Brexit's impact on 4 key sectors
Few, if any, companies anticipated Brexit. Now we're all being rocked by the uncertainties, since no one knows quite how this messy divorce will play out. Of course, some sectors are being harder hit than others.
What are the impacts of the U.K. leaving the EU? We ask professors and executives to weigh in on a few key industries and areas.
By Africa Ariño, Joaquim Molins Figueras Chair of Strategic Alliances at IESE
The automotive sector, perhaps more than any other, depends on highly interconnected global supply chains and frictionless trade to ensure components arrive on time, so cars can be assembled and shipped elsewhere. Investments and job security in the automotive industry require long-term planning, with development cycles of up to five years — precisely what carmakers affected by Brexit don't have.
Car manufacturers were already losing money before the U.K. decided to hold a referendum on EU membership, and Brexit didn't help. General Motors, for instance, had been on track to turn things around after more than a decade of losses for its Vauxhall/Opel acquisition, but the 2016 Brexit vote to leave the EU, followed by the 2017 triggering of the countdown, led to currency shifts and pound devaluations that hit sales hard. This prompted GM to sell its U.K. holdings to the French group PSA (Peugeot-Citroën). This deal gave Vauxhall a lifeline, while PSA thinks it could be useful to keep a U.K. base for U.K. production post-Brexit, thereby avoiding unfavorable export/import costs that may arise when the U.K. trades under non-EU tariffs. The U.K. government has promised to help the sector, not least to prevent further job losses (Jaguar Land Rover and Ford have cut 6,000 jobs over the past two years).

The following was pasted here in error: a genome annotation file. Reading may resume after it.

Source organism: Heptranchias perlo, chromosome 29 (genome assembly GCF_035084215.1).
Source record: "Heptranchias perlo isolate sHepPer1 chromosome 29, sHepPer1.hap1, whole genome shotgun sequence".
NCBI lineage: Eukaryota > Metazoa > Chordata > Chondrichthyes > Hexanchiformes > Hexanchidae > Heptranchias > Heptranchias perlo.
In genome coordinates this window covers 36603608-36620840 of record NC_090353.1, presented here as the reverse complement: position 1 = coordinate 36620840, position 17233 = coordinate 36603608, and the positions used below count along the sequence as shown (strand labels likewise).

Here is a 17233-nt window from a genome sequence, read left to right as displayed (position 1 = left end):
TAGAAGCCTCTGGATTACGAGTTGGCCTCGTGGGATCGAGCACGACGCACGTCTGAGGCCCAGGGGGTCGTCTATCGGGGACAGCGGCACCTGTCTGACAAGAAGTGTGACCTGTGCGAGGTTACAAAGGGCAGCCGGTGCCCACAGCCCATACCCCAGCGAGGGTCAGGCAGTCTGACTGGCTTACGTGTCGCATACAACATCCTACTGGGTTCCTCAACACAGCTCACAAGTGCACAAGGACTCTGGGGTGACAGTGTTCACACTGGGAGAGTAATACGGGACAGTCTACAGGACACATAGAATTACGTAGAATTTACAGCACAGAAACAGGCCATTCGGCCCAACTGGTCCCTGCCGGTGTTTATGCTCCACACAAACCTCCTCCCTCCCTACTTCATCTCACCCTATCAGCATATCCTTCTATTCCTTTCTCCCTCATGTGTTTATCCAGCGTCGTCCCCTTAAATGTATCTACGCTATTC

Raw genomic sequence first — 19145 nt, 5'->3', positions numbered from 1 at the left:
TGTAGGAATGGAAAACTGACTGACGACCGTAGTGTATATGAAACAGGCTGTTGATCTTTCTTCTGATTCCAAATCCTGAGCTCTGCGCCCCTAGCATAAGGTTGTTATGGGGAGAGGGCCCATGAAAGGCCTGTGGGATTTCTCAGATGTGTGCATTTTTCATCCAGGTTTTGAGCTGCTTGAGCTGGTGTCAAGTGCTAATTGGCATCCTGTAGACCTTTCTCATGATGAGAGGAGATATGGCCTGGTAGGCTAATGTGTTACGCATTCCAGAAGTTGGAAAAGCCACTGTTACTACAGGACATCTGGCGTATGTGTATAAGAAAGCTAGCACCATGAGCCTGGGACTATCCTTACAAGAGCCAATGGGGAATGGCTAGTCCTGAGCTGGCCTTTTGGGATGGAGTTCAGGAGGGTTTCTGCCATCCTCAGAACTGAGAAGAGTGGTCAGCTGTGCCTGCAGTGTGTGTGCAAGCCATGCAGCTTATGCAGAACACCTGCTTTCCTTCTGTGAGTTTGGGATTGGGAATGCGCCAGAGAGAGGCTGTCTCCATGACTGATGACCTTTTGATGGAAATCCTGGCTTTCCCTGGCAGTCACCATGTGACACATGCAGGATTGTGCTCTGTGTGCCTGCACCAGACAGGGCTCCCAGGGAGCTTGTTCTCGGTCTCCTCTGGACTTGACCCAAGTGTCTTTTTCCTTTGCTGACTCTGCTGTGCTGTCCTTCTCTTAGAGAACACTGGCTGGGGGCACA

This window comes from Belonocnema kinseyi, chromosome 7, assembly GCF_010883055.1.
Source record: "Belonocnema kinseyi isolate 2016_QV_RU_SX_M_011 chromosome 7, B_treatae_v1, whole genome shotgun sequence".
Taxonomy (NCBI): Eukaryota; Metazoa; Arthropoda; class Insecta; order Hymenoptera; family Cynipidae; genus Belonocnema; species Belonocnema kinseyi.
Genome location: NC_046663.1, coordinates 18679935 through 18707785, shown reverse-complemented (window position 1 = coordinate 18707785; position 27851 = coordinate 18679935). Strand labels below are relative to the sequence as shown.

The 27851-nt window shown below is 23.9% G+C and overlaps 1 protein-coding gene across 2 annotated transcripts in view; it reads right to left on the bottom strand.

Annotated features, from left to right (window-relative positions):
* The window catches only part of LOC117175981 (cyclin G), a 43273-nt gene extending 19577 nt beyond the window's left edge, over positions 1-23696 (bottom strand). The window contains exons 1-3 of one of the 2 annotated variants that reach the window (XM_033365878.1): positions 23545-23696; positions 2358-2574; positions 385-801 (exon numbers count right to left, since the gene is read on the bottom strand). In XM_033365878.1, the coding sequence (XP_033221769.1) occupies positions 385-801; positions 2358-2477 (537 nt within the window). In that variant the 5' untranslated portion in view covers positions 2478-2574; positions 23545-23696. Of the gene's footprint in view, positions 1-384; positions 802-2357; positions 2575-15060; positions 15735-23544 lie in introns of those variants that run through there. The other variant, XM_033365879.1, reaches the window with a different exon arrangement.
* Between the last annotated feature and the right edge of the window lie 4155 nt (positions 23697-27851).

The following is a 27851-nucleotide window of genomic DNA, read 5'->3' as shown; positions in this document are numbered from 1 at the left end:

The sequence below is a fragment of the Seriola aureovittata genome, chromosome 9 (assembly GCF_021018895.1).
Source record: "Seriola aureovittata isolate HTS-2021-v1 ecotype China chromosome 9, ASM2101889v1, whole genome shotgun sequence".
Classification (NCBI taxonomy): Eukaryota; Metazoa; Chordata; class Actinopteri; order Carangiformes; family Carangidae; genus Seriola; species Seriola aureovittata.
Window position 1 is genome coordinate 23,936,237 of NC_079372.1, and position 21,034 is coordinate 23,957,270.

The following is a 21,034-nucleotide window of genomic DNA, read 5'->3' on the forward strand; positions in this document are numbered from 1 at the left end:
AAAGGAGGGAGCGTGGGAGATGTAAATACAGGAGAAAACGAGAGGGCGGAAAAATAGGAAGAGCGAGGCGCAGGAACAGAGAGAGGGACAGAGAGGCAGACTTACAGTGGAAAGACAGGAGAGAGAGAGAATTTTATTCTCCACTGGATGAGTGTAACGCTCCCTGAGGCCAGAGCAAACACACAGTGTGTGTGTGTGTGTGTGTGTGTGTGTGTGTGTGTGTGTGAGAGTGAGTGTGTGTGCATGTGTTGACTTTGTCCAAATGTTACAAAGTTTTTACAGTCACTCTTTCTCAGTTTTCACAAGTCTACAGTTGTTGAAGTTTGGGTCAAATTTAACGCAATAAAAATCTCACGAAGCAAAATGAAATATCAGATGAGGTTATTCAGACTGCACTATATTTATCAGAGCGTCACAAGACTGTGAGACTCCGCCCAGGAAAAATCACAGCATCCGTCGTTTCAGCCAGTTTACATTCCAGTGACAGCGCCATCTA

The planning uncertainty of Brexit is compounded by the high cost of fielding competitive new models, the push for cleaner alternatives to diesel, and the need to prepare for the autonomous age. To manage these hardships, a good option is to work in alliances, even with rivals. We see this in Ford and Volkswagen's decision to work together on self-driving cars. Stung by Brexit, Ford needs an EU partner to continue building Ford-branded products — particularly commercial vehicles, one of its strongest segments — in Europe. And VW, still reeling from its emissions scandal, needs Ford's access to the U.K. market, a key one for VW.
By Chris Daniels (MBA '00), Chief Commercial Officer, Satavia
The most difficult aspect of Brexit has been not knowing — for example, whether U.K. companies can continue to supply EU aerospace companies, or whether EU-based airlines can have U.K.-licensed pilots. Short-term impacts, such as grounded aircraft or recognition of pilot qualifications, are likely to be resolved quickly. But longer term, manufacturing will likely shift away from the U.K. and into the EU.
Big market players are better equipped to implement sweeping plans like shifting capital, personnel and production to the EU. Larger companies have been able to hedge their bets by having operations and legal entities in the EU and the U.K. But smaller companies, like ours, cannot do this so easily. We're more limited in the actions we can take. Instead, we have to rely on promises that EU nationals will be permitted to stay and work in the U.K. (although we are now looking at non-EU nationals for future hires). We have to dedicate more resources to keeping abreast of legislative changes with regard to supplying EU companies. In short, we have to be nimbler to react when the final outcome is known.